Book an Acupuncture Session

Chiu takes a wide-angle approach to treating jaw clenching: first, she considers what triggered her patient’s nervous system and applies acupuncture to regulate the organ systems affected by the disruption. Then she works on opening the neck and shoulders with needling and, if necessary, needles directly into the tightest areas of the jaw. “I find that treating only the jaw itself can be short lived and less effective than treating the whole picture,” she adds. Gua Sha is also a constant in all her jaw tension acupuncture sessions, though she suggests treading lightly if you’re doing your own version. “Anyone using the technique at home should refrain from the stronger, more clinical strokes that can pull out red, rash-like markings, which can be risky,” she explains.

Brace Yourself

At Apa’s office, anyone with jaw clenching is prescribed a night guard. “We typically like to use a hard night guard that patients can’t squeeze into because it de-triggers the muscle and decreases the tension in the joint,” he adds; if that’s not effective, patients are sent to a Temporomandibular (TMD) specialist for trigger point anesthetic injections.

Visit Your Derm

Anolik has had success in his office with neuromodulators like Botox, often administered every six months. “It relaxes the base of the muscle near the jawline to help reduce its size,” he explains. “The change in the muscle strength is imperceptible to a patient in terms of chewing, but the clenching is reduced and the square quality diminishes substantially,” Anolik reports. Unlike Botox for your lines and wrinkles, which shows its effects in days, Botox for jaw clenching relief usually comes in a few weeks. “It’s not as much of an instant gratification but it’s relatively easy and most patients find it more comfortable because the central face, like the lip or nose, is more sensitive than the lateral face,” he adds.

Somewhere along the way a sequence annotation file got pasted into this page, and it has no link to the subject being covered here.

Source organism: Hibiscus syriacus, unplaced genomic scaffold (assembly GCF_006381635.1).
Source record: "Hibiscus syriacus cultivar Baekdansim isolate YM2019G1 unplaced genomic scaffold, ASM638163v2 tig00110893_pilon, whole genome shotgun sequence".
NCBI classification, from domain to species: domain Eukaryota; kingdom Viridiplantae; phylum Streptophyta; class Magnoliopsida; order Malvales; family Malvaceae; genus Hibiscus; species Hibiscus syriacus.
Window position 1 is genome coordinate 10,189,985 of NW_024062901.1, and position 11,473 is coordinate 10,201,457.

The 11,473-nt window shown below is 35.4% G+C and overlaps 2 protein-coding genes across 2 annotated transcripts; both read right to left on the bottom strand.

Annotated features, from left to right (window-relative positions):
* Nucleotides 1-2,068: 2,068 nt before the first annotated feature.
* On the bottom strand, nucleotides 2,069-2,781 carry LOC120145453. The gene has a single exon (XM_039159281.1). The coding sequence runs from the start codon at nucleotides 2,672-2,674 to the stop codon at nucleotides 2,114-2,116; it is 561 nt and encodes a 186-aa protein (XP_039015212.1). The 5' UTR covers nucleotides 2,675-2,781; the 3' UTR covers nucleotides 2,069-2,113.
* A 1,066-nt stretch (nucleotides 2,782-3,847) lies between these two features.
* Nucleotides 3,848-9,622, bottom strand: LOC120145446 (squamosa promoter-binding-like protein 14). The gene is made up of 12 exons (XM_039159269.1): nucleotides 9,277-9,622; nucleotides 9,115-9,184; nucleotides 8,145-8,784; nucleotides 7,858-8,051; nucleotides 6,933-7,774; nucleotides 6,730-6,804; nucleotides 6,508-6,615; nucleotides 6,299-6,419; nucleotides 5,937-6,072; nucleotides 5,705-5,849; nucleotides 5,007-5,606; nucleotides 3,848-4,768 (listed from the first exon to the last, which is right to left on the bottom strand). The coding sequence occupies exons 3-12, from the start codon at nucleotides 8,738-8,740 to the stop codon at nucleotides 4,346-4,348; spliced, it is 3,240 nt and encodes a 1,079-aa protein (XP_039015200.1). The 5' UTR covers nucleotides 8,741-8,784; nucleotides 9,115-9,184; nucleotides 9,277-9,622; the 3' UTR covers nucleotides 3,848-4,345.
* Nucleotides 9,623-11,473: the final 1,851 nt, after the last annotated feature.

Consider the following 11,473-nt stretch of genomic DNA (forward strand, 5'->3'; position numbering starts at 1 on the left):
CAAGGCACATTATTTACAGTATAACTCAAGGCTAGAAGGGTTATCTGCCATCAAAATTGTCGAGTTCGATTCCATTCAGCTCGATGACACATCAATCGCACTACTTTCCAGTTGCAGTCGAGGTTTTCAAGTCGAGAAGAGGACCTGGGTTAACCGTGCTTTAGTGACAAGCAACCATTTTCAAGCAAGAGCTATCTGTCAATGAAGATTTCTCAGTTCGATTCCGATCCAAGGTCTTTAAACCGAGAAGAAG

Take Good Care

If you, like me, are tired to the point of eye-rolling at the near-constant mention of the benefits of hydration, sleep, and meditation, get ready: according to the experts, all of these things have a significant impact on curbing jaw tension, too. Ideally we should be clocking eight hours of sleep a night, and not just chugging water for our hydration. Chiu advises increasing your intake through hydrating foods like cucumber, melon, broth, and other fresh fruits and vegetables, and going easy on processed, high starch and high sugar foods. She also underscores the importance of daily movement, simple breathing exercises to boost circulation and calm the nervous system—and monitoring your news appetite, which is key to maintaining mental health, minimizing your body’s cortisol cascades, and supporting a strong immune system. “Media should be consumed like a restricted calorie diet,”advises Chiu. “Take what you need, and leave the rest.”

Source: vogue.com